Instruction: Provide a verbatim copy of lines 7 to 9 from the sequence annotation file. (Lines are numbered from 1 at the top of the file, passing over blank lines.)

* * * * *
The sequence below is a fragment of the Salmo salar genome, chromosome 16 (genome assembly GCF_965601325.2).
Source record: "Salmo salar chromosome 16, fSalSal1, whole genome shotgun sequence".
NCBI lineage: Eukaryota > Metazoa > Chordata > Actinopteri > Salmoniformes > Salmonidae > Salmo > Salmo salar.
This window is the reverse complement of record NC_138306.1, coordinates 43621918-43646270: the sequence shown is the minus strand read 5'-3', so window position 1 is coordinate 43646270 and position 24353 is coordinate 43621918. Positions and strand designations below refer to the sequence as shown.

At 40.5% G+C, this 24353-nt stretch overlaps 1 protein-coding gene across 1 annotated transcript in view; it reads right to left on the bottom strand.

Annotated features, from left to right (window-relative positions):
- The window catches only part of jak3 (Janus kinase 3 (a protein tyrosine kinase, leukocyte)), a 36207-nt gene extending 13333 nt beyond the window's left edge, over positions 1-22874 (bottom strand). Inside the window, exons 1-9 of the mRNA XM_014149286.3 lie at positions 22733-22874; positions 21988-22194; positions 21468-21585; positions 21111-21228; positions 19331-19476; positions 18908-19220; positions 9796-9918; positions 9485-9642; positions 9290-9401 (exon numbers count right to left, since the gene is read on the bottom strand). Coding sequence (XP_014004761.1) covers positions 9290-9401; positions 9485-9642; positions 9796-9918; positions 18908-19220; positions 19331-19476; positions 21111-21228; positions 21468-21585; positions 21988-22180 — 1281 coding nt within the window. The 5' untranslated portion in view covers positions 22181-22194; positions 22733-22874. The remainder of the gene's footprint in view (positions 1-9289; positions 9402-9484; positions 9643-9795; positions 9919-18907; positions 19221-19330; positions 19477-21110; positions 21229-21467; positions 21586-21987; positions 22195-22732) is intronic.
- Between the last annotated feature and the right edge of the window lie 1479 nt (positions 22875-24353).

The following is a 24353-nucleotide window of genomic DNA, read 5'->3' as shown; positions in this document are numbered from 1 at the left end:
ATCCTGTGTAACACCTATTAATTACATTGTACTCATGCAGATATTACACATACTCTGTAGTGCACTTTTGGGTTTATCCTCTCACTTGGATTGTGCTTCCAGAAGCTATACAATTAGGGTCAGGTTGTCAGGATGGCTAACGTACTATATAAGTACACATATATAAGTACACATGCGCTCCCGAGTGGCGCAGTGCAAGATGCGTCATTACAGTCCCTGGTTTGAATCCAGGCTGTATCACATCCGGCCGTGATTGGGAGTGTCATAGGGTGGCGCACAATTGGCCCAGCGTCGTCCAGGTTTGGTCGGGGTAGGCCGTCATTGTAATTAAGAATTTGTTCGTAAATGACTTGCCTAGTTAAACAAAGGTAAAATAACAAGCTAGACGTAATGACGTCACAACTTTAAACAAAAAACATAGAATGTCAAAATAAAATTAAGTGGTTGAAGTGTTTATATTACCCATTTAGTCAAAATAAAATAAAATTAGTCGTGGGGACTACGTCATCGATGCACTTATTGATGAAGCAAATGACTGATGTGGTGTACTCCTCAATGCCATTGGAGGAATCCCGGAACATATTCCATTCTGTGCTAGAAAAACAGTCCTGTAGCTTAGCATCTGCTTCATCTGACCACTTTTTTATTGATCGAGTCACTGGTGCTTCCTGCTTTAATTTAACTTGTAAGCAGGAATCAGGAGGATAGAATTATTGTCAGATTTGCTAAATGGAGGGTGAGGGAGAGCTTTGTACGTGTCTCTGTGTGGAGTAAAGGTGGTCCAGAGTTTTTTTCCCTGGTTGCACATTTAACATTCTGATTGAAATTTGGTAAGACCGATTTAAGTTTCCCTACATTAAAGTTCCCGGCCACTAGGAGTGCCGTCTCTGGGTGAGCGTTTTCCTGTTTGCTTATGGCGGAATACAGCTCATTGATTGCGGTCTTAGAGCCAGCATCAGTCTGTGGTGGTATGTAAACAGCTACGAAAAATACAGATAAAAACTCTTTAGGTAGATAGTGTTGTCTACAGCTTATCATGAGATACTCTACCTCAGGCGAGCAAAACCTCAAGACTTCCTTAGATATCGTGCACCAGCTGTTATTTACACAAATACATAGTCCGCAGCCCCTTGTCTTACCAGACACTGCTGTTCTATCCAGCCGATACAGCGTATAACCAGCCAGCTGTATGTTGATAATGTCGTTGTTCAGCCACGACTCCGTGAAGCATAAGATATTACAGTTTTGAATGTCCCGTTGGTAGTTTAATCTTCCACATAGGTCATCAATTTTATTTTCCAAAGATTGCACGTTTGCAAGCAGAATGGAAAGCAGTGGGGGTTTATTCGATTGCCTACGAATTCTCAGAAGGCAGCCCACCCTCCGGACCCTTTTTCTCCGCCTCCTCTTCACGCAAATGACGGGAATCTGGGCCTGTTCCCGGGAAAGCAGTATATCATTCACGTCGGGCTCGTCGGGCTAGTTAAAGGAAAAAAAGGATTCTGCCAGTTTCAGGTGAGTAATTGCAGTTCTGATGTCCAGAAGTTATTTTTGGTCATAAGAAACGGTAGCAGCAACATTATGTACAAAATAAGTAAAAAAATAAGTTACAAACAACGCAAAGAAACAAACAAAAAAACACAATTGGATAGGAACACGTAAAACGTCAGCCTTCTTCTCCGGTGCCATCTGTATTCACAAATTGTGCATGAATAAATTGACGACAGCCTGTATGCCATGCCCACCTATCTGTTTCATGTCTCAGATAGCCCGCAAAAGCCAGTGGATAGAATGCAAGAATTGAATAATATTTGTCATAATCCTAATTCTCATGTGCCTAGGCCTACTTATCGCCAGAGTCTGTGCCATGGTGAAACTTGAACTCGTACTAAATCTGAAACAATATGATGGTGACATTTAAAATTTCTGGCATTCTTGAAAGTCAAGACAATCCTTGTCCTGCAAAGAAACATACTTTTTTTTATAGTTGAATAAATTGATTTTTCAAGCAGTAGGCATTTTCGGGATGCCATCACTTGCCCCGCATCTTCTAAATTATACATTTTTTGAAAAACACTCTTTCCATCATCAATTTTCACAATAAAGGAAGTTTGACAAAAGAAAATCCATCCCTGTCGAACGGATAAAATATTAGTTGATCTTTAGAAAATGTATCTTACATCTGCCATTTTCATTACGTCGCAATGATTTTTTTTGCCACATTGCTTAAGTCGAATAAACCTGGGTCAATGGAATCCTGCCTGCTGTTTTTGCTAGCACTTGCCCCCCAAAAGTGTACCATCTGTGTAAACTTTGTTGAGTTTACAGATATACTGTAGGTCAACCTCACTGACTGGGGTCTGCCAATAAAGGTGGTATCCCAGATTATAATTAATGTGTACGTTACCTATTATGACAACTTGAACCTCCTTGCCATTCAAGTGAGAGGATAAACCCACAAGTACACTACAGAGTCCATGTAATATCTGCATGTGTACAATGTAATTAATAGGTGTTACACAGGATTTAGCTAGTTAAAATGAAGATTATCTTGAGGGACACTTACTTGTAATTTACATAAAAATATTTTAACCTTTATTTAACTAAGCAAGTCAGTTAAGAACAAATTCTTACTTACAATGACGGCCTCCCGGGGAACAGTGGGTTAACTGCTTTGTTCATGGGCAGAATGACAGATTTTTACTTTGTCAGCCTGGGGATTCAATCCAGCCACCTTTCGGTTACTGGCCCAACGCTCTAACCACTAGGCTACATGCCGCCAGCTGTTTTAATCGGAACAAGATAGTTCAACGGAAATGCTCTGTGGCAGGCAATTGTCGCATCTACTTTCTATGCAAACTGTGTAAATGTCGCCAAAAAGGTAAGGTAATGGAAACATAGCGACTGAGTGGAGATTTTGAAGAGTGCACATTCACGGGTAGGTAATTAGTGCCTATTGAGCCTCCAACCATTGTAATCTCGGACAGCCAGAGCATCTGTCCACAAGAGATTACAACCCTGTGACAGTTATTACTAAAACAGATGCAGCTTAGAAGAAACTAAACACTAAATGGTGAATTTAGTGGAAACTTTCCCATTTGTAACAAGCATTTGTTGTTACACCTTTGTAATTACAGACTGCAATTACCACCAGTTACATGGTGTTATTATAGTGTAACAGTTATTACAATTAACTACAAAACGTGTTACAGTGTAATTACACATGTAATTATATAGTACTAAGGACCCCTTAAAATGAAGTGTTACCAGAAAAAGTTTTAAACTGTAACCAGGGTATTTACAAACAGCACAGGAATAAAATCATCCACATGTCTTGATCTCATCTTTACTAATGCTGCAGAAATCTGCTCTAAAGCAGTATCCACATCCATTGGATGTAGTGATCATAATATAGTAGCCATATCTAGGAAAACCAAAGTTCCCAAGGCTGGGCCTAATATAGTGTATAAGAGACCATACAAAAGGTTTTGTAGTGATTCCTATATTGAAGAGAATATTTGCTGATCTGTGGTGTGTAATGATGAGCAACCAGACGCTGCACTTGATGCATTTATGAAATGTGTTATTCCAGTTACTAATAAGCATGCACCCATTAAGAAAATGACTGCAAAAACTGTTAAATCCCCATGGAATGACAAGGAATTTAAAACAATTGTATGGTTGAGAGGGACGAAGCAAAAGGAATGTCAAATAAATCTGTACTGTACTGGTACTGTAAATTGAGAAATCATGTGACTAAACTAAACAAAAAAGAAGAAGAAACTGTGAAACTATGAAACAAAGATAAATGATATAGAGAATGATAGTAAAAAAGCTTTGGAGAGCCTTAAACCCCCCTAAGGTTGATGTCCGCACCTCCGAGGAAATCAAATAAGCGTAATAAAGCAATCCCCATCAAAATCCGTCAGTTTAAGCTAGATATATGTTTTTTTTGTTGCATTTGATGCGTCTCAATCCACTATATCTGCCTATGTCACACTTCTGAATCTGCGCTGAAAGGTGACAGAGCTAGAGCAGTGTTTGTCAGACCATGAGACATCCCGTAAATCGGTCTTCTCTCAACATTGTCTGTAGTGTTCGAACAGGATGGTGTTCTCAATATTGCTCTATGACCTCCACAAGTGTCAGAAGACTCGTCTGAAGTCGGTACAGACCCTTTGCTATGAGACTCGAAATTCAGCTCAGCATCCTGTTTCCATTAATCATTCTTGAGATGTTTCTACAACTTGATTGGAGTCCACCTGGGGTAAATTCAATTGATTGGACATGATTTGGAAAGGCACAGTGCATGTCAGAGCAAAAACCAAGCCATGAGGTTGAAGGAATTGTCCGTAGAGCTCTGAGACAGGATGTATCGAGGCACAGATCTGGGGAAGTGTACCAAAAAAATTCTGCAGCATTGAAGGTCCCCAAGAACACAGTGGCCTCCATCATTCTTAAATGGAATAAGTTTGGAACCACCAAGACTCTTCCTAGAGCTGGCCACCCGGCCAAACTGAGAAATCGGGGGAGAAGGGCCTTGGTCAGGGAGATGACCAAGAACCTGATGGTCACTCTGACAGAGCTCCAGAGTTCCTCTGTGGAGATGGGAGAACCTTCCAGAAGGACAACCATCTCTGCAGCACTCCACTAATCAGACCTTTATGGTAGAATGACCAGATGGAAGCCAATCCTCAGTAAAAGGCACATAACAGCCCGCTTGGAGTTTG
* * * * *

- The window catches only part of jak3 (Janus kinase 3 (a protein tyrosine kinase, leukocyte)), a 36207-nt gene extending 13333 nt beyond the window's left edge, over positions 1-22874 (bottom strand). Inside the window, exons 1-9 of the mRNA XM_014149286.3 lie at positions 22733-22874; positions 21988-22194; positions 21468-21585; positions 21111-21228; positions 19331-19476; positions 18908-19220; positions 9796-9918; positions 9485-9642; positions 9290-9401 (exon numbers count right to left, since the gene is read on the bottom strand). Coding sequence (XP_014004761.1) covers positions 9290-9401; positions 9485-9642; positions 9796-9918; positions 18908-19220; positions 19331-19476; positions 21111-21228; positions 21468-21585; positions 21988-22180 — 1281 coding nt within the window. The 5' untranslated portion in view covers positions 22181-22194; positions 22733-22874. The remainder of the gene's footprint in view (positions 1-9289; positions 9402-9484; positions 9643-9795; positions 9919-18907; positions 19221-19330; positions 19477-21110; positions 21229-21467; positions 21586-21987; positions 22195-22732) is intronic.
- Between the last annotated feature and the right edge of the window lie 1479 nt (positions 22875-24353).

The following is a 24353-nucleotide window of genomic DNA, read 5'->3' as shown; positions in this document are numbered from 1 at the left end: